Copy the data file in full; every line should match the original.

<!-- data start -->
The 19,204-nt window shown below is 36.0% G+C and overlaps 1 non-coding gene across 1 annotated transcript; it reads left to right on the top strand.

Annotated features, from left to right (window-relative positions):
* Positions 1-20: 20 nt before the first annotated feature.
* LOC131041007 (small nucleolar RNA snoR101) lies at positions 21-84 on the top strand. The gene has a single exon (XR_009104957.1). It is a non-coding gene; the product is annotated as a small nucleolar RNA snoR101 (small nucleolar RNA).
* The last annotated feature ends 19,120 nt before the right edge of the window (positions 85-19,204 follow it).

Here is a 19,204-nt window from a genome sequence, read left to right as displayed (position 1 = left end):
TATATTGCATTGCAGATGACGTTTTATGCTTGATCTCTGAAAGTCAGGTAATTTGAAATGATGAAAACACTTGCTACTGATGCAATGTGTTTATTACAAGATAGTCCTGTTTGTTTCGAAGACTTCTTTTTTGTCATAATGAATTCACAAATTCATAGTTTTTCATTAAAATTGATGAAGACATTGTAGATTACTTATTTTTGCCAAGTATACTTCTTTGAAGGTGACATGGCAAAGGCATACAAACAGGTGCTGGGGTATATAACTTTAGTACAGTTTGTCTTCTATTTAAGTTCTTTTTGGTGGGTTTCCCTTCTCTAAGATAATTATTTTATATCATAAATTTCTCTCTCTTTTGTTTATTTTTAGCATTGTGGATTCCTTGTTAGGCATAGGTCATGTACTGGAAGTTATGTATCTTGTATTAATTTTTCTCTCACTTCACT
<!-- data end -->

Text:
The 19,204-nt window shown below is 36.0% G+C and overlaps 1 non-coding gene across 1 annotated transcript; it reads left to right on the top strand.

Annotated features, from left to right (window-relative positions):
* Positions 1-20: 20 nt before the first annotated feature.
* LOC131041007 (small nucleolar RNA snoR101) lies at positions 21-84 on the top strand. The gene has a single exon (XR_009104957.1). It is a non-coding gene; the product is annotated as a small nucleolar RNA snoR101 (small nucleolar RNA).
* The last annotated feature ends 19,120 nt before the right edge of the window (positions 85-19,204 follow it).

Here is a 19,204-nt window from a genome sequence, read left to right as displayed (position 1 = left end):
TATATTGCATTGCAGATGACGTTTTATGCTTGATCTCTGAAAGTCAGGTAATTTGAAATGATGAAAACACTTGCTACTGATGCAATGTGTTTATTACAAGATAGTCCTGTTTGTTTCGAAGACTTCTTTTTTGTCATAATGAATTCACAAATTCATAGTTTTTCATTAAAATTGATGAAGACATTGTAGATTACTTATTTTTGCCAAGTATACTTCTTTGAAGGTGACATGGCAAAGGCATACAAACAGGTGCTGGGGTATATAACTTTAGTACAGTTTGTCTTCTATTTAAGTTCTTTTTGGTGGGTTTCCCTTCTCTAAGATAATTATTTTATATCATAAATTTCTCTCTCTTTTGTTTATTTTTAGCATTGTGGATTCCTTGTTAGGCATAGGTCATGTACTGGAAGTTATGTATCTTGTATTAATTTTTCTCTCACTTCACT